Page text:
In her book ‘Homelessness, Citizenship and Identity’ the American academic Kathleen Arnold writes that attempts to blame and criminalise homeless people originate “in myths and stereotypes that reflect more a fear of the unknown and the uncanny”. In the UK this seems to come from the top. Watts believes one way to address this fear is to stop “defining people by their homelessness, which invariably defines them by what they lack”. She says constantly describing someone as homeless “paints them as a caricature rather than a human being with a history, hopes, talents and challenges”. As Michael, who’s been rough sleeping on and off for years says, “see us for who we are and not our situation”.
But Watts also believes that more well intentioned ways of talking about homelessness can be counterproductive too. She laments how “often it’s the opening of an emergency night shelter, soup kitchen or someone gathering toiletries for a homeless person that gets news coverage when actually we can do much better than just feeding people and giving them a blanket and a bed in a hostel”. A 2016 study by the homeless charity Crisis into public attitudes on homelessness found this kind of coverage means public thinking on homelessness is characterised by “a deep fatalism”. The research found non-experts struggle to “comprehend how changing social contexts through policy can prevent homelessness”, instead creating the sense that “homelessness is an unavoidable problem”. Watts believes this is due to a “fatalistic narrative that homelessnes is a really complex issue”, when in reality the solutions are actually relatively simple: “A fit for purpose social security system and an accessible housing market would make the biggest contribution to ending homelessness for good, we just need to get much better at telling people that”.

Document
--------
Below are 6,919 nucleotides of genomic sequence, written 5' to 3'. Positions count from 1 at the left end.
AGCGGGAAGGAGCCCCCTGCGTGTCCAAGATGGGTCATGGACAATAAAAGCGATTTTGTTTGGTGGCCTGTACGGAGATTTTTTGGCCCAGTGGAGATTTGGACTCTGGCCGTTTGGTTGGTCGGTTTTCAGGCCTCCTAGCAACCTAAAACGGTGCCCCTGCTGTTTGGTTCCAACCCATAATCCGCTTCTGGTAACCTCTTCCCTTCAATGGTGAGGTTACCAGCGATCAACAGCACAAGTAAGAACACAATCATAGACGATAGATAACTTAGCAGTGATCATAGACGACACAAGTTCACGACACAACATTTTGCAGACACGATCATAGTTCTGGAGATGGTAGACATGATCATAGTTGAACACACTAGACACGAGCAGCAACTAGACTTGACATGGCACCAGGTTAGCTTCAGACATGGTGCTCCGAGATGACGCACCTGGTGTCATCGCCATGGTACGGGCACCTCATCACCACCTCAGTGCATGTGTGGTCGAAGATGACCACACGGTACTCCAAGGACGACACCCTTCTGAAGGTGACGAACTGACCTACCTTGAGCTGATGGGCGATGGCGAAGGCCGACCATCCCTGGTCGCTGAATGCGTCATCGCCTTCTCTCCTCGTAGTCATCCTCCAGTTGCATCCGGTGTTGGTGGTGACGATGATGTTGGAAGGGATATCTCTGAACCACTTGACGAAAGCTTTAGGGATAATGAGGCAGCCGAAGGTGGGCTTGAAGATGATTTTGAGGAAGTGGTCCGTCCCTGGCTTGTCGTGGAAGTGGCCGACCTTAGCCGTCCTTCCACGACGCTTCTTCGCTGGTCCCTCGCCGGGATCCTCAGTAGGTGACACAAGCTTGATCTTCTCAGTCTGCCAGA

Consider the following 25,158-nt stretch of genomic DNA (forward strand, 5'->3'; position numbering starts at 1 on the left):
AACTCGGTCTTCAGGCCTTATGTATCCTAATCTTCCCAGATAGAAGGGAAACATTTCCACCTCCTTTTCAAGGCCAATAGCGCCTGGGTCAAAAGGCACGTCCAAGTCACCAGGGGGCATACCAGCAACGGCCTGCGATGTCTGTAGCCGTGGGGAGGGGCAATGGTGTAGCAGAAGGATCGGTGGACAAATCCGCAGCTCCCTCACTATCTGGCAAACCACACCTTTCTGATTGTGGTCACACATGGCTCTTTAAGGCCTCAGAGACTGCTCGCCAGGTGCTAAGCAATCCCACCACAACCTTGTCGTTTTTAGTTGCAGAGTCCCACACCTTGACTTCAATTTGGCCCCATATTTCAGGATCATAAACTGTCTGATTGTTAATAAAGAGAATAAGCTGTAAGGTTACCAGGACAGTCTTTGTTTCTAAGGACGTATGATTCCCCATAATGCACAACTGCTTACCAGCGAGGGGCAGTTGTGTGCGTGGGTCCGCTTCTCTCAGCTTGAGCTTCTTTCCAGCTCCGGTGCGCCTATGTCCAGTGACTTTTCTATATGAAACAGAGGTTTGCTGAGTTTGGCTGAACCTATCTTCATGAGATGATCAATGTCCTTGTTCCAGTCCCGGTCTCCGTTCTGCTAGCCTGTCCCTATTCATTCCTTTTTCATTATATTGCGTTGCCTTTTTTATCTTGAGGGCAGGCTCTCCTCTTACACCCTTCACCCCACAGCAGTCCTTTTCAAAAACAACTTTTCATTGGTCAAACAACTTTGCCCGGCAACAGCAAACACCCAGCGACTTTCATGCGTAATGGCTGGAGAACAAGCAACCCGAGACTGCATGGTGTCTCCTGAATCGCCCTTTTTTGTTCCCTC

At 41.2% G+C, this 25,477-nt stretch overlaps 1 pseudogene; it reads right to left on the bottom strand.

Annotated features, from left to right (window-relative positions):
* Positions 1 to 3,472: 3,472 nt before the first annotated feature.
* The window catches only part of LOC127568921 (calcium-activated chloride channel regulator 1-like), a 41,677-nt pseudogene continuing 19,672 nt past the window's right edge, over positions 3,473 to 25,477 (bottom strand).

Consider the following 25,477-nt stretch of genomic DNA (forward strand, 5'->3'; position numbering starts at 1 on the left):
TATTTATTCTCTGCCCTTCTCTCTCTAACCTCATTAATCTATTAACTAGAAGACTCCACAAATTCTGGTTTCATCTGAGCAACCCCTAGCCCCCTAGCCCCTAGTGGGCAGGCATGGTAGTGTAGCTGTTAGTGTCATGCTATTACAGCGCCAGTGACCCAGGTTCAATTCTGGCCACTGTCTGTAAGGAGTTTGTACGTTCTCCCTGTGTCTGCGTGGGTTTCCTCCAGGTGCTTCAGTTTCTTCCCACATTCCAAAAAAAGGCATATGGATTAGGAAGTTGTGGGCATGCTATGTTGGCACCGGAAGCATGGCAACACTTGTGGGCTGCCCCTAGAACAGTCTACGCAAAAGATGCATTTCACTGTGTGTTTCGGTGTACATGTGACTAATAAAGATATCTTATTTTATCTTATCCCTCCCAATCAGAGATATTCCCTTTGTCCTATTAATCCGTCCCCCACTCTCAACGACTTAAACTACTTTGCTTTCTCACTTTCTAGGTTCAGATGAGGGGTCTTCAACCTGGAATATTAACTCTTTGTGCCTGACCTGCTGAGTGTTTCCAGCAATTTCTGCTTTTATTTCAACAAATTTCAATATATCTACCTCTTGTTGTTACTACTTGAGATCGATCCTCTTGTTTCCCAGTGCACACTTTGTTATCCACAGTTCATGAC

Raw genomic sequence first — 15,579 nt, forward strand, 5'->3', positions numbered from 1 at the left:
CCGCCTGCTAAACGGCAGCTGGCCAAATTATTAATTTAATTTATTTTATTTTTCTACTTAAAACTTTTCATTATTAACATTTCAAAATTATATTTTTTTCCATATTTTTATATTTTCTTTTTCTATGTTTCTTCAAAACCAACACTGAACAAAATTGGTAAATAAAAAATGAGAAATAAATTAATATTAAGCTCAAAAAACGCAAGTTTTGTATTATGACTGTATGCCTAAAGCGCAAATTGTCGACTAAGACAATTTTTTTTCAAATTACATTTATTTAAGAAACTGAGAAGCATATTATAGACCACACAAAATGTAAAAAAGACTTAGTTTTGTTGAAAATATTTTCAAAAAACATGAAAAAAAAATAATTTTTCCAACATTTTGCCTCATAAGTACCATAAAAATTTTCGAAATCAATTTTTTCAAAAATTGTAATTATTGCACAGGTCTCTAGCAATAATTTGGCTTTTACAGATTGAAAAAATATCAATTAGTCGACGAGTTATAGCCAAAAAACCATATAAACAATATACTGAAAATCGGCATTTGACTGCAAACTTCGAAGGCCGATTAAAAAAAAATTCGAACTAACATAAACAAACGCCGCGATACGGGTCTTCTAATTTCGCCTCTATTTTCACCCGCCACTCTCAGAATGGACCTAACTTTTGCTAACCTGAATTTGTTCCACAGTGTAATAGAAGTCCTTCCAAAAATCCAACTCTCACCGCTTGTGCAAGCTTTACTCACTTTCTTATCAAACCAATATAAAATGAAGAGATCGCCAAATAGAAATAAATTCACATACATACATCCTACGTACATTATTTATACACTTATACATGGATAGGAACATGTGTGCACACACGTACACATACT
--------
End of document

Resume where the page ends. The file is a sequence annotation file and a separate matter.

Some names have been changed to protect people’s identities